In a press conference, Gov. Chris Christie today called the state Supreme Court’s ruling on Abbott v. Burke “disappointing but not unexpected,” and underscored his own opinion that it is not the role of the court to dictate policy.
“A number of the members agreed with that,” said the governor, noting the 3-2 split on the court, which mandated an additional $500 million to fund poor urban school districts.
However, “I realize that regardless of my personal beliefs, I must comply with the constitutional requirement,” the governor said.
The legislature – not the governor – must balance the budget.
“The Constitutional ball is now in the legislature’s court,” Christie said.
He minimized the effect that $500 million will have on the schools, noting that he never believed money was the answer to correcting school deficiencies.
“The idea that this $500 million will have any kind of marked difference,” Christie said, when the state is already spending $4.5 billion, “another half a billion is going to put it over the top?”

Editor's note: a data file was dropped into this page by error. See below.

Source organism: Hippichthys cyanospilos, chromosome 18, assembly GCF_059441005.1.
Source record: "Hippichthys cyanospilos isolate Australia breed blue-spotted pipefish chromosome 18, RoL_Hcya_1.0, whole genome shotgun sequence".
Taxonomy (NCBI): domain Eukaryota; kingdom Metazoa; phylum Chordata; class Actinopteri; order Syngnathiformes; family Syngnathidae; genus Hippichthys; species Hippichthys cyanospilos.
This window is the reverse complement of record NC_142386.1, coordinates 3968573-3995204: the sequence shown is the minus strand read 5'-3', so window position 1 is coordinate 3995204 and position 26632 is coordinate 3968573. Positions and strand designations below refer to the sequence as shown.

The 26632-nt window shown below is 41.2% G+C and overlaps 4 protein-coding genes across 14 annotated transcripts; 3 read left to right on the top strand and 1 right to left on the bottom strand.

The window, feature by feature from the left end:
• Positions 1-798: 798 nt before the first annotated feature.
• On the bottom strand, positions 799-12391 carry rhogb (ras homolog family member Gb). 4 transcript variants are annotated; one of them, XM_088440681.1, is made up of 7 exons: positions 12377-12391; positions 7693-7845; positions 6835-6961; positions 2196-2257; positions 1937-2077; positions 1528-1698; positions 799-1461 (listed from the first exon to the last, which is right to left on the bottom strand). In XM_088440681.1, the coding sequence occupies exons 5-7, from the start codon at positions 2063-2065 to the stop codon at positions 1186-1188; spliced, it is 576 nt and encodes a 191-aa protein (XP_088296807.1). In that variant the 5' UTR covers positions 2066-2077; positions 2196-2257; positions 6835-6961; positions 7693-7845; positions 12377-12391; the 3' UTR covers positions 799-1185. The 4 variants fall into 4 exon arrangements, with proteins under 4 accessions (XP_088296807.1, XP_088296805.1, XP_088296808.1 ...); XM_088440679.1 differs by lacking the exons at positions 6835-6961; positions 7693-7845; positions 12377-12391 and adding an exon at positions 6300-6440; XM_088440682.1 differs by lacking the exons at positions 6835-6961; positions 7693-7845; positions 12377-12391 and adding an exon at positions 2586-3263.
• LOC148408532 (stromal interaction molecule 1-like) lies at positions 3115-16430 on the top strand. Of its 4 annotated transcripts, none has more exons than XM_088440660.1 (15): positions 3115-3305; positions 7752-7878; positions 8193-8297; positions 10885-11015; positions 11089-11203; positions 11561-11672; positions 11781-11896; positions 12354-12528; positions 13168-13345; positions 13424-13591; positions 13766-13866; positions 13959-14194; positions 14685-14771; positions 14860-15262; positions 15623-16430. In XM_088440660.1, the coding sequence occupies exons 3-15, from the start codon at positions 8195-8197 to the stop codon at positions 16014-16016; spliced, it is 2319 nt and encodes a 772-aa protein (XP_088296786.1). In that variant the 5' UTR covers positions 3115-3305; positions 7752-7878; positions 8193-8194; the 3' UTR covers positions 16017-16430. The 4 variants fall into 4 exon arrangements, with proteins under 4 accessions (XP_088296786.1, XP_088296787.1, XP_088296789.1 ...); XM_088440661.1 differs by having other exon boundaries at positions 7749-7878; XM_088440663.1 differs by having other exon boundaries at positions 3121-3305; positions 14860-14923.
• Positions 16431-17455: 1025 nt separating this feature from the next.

But for now it’s not his problem. “If this had come in January, I would have been responsible,” he said. And if the legislature wants to spend above the $500 million required? “I’ll consider it when it comes (to my desk),” he said.
“It’s up to them,” he said. “They agreed with what I did last year…That’s why the court’s order today is not just to me, it’s to the people who passed the bill in the first place, the legislature…They can now express the priorities of the majority to me.”
State Sen. Ray Lesniak (D-20) earlier today told PolitickerNJ.com/State Street Wire that the court’s decision makes it imperative for the legislature to pass and the governor to sign a re-up of the so-called millionaire’s tax.
Christie said no way. “I said very clearly that I don’t believe in raising taxes,” the governor told reporters. “It’s now time for them to come forward with a balanced, constitutional budget.”
“This is a sharply divided court,” he said. “These are not minor disagreements.”
He said the court resurrected the abandoned designation of 31 Abbott districts, “leaving out another 550 (school districts) again for any aid and any help.”
“This is our system,” he said, clearly indicating a yearning to fix an educational interface that the three branches of government have endured for years.